Thursday, July 28, 2005

Preservation on the Brain...

I love books, primary source documents, and audiovisual resources.

No, not in that stereotypical librarian "reading is cool" fashion.

I love taking them apart and knowing how their components all interact with the environment around them.

Since my job doesn't regularly require using the preservation and conservation knowledge built up in my head, I love the chances I get to occassionally work as a Materials Mechanic. Yesterday was such a day. A campus groundskeeper had some questions about materials and his parents' private library.

For instance, why do [silverfish, termites, and carpet beetles] like munching on paper collections? (The answer - high in cellulose and other starches. We see books and manuscripts on the shelves. They see the insect world's version of a bag of potato chips.)

Why do books mold?
(Answer - The right amount of heat and high relative humidity (RH). The ideal stable temperature for most library collections is 70F (+/- 4) and 40% RH (+/- 4).

Are CD-RWs an archival medium?
(Short answer - no. Long answer - it depends on data migration schedules and long-term planning and the life cycle of the data. As a play copy, fine. But keep your original. )

Why are those documents printed on acid-free paper still yellowing?
Because acid-free paper acts like a sponge, absorbing acidic compounds from its environment. Alkaline-buffer stock is preferrable. Plus, don't store them in low-grade, acidic folders or boxes. And check your air quality. If you're in a region known for poor air quality, you may need to consider suitable filtering systems for your building.

Hmmm...wonder how many folks read NEDCC technical leaflets over coffee and the blare of the Dead Kennedys and the Wu-Tang Clan?


zydeco fish said...

Here's another: Why do toddlers like munching on paper collections (my books) and my CDs?

The ZenFo Pro said...

Hmmmm...that maybe a little tougher...teething or does the toddler just enjoy the taste?


Kara said...

Hehe...Yah, I wondered what Librarins read over coffee....LOL...I think it's awesome:) It's the kind of important stuff that somebody has to know...Keep up the good work!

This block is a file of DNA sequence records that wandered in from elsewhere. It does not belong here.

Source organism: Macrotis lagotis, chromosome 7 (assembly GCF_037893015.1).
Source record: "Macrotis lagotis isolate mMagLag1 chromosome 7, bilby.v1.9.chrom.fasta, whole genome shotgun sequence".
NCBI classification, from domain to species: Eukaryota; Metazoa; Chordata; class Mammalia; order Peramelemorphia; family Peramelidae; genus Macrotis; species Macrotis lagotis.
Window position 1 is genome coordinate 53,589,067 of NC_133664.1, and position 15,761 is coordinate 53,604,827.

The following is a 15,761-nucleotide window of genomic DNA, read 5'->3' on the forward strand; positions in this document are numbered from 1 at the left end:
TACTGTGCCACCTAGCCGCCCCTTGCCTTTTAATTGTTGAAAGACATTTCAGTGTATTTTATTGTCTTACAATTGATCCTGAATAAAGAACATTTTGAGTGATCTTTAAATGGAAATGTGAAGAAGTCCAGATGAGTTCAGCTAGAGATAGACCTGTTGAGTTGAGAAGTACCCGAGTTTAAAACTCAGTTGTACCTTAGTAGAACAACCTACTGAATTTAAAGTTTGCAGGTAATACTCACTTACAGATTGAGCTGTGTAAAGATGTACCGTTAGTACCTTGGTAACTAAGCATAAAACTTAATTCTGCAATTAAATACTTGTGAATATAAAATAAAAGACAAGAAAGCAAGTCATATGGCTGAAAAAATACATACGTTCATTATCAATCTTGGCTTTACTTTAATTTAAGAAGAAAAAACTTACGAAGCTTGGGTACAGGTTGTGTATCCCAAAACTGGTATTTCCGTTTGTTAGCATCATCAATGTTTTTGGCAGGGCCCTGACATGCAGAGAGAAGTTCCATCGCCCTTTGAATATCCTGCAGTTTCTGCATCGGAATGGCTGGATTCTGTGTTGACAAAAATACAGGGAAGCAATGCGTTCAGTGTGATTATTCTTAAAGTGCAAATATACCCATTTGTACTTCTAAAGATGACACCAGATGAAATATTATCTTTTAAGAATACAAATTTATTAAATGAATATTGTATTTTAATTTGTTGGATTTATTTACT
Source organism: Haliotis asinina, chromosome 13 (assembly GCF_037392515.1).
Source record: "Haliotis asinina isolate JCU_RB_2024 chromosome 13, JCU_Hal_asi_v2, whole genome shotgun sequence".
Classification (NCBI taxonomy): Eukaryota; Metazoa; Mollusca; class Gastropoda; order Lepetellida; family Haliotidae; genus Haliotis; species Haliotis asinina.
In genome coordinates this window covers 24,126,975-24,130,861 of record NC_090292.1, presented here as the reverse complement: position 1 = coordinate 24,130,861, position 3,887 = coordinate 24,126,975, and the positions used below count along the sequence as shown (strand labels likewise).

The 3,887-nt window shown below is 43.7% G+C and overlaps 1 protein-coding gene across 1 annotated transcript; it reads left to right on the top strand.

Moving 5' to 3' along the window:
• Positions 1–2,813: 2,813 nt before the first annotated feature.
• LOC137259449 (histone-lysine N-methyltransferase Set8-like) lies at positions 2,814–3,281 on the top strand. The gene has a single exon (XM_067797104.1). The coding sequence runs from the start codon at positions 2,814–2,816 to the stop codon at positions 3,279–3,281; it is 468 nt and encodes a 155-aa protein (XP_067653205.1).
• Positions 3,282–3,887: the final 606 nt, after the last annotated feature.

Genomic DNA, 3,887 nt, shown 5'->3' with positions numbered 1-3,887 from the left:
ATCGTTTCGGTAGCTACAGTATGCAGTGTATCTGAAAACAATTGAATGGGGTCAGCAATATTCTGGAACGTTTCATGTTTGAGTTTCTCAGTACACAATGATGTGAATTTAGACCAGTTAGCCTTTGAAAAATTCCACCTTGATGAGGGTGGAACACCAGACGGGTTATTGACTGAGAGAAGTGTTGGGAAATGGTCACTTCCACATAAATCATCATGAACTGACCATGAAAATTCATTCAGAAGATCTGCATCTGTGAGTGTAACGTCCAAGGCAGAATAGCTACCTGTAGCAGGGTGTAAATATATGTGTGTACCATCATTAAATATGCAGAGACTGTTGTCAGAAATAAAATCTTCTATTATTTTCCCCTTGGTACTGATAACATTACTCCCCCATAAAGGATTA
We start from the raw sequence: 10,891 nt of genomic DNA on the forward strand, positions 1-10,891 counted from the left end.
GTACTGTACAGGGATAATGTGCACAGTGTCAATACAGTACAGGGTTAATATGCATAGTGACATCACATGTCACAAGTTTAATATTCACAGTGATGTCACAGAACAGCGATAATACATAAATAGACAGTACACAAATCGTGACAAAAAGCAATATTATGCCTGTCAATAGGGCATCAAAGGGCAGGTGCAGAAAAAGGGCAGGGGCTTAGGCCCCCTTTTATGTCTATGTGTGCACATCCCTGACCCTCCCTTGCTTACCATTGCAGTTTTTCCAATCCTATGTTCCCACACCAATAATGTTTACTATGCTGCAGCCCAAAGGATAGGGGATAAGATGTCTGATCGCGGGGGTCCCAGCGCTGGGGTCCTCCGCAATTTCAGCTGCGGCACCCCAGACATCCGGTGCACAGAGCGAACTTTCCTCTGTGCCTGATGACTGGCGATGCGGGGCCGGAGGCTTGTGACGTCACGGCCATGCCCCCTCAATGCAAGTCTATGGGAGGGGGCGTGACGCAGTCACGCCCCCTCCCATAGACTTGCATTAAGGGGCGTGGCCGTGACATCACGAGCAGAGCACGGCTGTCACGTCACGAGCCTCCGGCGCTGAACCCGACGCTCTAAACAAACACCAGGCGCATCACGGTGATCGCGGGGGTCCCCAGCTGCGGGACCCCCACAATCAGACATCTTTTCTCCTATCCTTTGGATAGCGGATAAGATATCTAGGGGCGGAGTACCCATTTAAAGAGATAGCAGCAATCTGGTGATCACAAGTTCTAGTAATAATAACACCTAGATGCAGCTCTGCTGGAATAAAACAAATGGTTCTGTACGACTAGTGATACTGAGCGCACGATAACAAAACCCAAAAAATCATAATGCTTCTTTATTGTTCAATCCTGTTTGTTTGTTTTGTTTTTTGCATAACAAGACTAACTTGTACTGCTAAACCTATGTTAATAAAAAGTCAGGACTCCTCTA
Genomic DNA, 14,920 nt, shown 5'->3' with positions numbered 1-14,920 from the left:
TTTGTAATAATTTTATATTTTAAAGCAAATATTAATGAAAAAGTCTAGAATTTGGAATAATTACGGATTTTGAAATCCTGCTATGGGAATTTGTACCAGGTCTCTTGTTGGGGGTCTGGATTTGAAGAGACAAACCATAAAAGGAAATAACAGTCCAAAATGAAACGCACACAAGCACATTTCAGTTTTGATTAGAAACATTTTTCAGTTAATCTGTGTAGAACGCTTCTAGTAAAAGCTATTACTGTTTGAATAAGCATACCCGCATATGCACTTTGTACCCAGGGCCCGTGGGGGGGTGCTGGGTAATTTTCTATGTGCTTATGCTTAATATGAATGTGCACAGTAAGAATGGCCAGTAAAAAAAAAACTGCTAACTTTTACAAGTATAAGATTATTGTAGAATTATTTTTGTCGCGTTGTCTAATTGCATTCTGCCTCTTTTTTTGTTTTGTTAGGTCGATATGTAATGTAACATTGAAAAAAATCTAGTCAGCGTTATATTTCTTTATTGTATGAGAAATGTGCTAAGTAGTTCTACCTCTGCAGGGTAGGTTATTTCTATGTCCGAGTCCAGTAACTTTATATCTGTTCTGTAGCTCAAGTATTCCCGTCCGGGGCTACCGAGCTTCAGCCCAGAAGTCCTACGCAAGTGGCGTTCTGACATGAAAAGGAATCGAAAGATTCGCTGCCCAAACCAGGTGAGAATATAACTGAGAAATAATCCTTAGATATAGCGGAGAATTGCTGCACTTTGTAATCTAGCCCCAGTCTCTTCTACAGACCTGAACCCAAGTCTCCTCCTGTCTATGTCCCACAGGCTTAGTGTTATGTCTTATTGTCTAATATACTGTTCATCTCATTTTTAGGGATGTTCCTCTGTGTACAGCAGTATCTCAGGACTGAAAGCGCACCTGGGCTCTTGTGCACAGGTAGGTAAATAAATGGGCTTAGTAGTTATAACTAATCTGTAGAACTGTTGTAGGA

Ogbuefi Stephi said...

just saying hi.
so... hi.
oh, and cool stuff i never knew... i wish i were a librarian so i could share neat bits of information like that.
so, how is oxford these days?

Mexicana 1 said...

OMG! I just flipped through that NDCC thing...librarians do that? That's like so CSI, dude

Mexicana 1 said...

ZF, toddlers? Wow? At least its not insects. My neice went through this cockroach phase for awhile...totally gross, but very ecofriendly pest control.

J., a friend of mine works at our library as a student and wants to become a librarian. Do you (or any of the other librarians here) have any suggestions for where to start?


Chris Mannix said...

First ya gotta get a bachelor's degree, then a masters in library/information science. There are lots of library schools. I went to U.of Texas at Austin. I think UCLA has one, U of AZ-Tucson, not sure who else in the SW US. Lots in the Midwest and East, a few in the South. Different schools specialize in different areas, like UT has a preservation/conservation program. You can also get degrees by distance learning. Hope this helps!

zydeco fish said...

I think all children go through a phase where they put anything in their mouths, but I always wonder why they can't choose something more appealing than books.

Mexicana, your neice put cockroaches in her mouth? Yikes. On the other hand, I once lived in a place that could have used her skills.

Anonymous said...

Hmmm...wonder how many folks read NEDCC technical leaflets over coffee and the blare of the Dead Kennedys and the Wu-Tang Clan?

I want to know how many librarians spend their mornings reading sports news over a Coffee Special (got to start off with the right kick, you know? ;-) )

My suspicion is most stick to LJ and a cup of Earl Grey. A dull world, Lib can be ...

Anonymous said...
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Anonymous said...

[ugh. spelling mistakes. need coffee.]

Coffee break is awful where I work. Local small town newspapers (read: 6 pages of useless news) and copies of Library Journal (aka the "Lible") await us with the perpetually weak Librarian-brewed coffee. They hated it when I was on duty; the coffee (which I thought was weak by my standards) was gourmet and too strong for them. Guess they don't like being able to taste it.

Oh, for Library Office to have a subscription to SI ... sigh.

Anonymous said...

Man, you're in the wrong library! We drink French roast or Cafe Bustelo, and we can have coffee on desk.

Viva Community colleges!

Anonymous said...

How might you perserve a sheep's brain, with regular store bought items?